About 30 minutes later, with the blood drained from my face I left the room in shambles. I didn’t sleep the next night in fears that the sentient robotic amalgamation of flesh was going to come through my bedroom door wearing my father’s head as its own. It was the second dip into horror world that I remember, and having since grown up and watched the film as an adult it shouldn’t freak me out but it still did. Much alike you never forget your first love, I will never forget my first horror film experience. It wasn’t only a movie anymore, for better or worse I had felt something change within me.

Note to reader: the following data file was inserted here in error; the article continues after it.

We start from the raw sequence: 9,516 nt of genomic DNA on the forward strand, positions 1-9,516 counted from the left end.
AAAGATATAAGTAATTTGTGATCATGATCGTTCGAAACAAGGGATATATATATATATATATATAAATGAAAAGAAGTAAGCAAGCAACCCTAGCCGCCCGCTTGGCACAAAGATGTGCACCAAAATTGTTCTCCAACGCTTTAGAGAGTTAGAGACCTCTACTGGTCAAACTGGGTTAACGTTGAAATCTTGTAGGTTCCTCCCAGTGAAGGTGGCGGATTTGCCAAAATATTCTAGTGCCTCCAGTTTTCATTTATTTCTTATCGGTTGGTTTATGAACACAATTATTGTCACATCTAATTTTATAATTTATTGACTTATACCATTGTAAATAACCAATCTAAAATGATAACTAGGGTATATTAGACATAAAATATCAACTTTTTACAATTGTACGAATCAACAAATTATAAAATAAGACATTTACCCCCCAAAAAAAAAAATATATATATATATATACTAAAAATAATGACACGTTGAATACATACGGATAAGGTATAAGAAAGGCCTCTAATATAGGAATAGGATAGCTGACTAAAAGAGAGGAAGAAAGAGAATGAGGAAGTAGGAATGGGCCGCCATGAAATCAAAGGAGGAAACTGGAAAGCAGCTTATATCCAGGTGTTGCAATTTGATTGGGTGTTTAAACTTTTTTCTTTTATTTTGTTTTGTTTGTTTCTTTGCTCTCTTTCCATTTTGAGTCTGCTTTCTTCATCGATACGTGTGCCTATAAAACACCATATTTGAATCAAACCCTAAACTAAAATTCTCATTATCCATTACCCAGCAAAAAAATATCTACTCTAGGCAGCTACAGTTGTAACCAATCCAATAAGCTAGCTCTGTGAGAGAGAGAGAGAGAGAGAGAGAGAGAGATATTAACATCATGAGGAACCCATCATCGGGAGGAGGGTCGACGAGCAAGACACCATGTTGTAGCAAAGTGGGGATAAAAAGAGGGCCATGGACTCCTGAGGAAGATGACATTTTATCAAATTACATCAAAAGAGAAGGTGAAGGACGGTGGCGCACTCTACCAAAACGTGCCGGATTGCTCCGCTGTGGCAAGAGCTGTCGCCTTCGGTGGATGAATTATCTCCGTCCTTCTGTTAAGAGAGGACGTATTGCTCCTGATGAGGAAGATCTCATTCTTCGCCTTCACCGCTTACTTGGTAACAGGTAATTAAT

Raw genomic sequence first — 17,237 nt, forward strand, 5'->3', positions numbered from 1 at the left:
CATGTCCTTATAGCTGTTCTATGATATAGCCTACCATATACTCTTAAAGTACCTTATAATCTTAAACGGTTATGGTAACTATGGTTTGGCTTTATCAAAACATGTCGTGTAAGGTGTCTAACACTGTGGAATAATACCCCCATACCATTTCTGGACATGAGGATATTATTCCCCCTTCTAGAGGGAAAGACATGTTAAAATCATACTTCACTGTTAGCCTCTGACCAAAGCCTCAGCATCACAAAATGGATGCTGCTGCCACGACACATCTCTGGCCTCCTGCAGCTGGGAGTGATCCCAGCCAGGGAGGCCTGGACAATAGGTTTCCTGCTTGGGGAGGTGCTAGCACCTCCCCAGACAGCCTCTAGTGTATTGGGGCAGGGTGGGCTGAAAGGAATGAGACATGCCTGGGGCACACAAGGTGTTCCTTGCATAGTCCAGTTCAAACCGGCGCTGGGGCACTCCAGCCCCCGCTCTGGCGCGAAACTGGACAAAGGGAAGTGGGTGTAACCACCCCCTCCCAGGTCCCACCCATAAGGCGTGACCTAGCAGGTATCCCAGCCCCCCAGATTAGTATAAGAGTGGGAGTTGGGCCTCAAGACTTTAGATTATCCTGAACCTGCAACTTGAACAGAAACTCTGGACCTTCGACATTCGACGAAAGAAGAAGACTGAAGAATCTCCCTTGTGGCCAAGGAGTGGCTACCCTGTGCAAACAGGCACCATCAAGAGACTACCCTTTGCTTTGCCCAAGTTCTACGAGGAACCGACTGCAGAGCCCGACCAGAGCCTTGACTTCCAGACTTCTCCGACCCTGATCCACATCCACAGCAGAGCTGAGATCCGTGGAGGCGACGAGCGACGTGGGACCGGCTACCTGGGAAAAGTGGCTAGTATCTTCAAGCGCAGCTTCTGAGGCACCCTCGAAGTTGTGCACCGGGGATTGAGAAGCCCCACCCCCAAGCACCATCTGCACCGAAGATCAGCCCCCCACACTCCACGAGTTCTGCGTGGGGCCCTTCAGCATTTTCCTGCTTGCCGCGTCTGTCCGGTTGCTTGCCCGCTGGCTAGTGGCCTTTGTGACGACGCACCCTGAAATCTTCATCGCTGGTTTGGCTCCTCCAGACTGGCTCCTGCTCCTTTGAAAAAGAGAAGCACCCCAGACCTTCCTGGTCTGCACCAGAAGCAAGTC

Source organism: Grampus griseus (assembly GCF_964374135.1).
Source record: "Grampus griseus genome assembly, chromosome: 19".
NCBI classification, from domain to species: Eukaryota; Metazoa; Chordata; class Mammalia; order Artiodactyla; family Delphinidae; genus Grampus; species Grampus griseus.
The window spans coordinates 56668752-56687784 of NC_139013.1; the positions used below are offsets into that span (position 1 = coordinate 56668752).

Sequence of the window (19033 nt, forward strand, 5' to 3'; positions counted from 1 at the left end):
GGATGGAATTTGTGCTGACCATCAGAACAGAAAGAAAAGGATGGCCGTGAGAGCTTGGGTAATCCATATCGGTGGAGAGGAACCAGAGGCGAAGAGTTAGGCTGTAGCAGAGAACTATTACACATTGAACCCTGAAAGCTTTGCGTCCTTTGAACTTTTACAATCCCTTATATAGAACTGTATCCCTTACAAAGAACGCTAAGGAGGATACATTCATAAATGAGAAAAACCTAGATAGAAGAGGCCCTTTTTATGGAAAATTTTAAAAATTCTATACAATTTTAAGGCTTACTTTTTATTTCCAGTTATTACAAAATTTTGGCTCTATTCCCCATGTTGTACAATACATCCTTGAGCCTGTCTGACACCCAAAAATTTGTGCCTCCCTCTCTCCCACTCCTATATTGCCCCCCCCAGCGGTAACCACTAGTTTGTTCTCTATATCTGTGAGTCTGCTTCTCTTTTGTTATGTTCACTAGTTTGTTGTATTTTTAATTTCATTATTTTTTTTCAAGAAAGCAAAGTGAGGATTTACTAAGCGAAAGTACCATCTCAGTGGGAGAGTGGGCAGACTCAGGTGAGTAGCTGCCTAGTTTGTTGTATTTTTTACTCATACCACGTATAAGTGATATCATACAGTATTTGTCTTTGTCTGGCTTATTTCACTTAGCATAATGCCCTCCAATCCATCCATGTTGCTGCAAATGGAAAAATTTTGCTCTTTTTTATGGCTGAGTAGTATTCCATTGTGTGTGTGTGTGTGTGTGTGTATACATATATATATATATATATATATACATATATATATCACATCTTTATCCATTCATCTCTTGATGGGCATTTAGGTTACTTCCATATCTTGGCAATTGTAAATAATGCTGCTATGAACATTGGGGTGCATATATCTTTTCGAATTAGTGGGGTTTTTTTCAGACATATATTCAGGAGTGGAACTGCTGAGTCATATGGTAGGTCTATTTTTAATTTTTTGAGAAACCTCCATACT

A couple of years later I begged my mother to record Robocop for me on TV one night. I didn’t know about the film just the presence, An R-Rated movie about a robot cop. What more does a young boy want? Watching Murphy have his arm forcibly amputated via shotgun was shocking enough, but I’d grown up by this stage so it was all just a movie. Watching Emil crash into a tank of toxic waste before emerging as personified puddle, that was freaky. Not enough to terrify, but my attention was caught. I wanted to see more like this, I wanted to find out what the scary stuff really was in movies.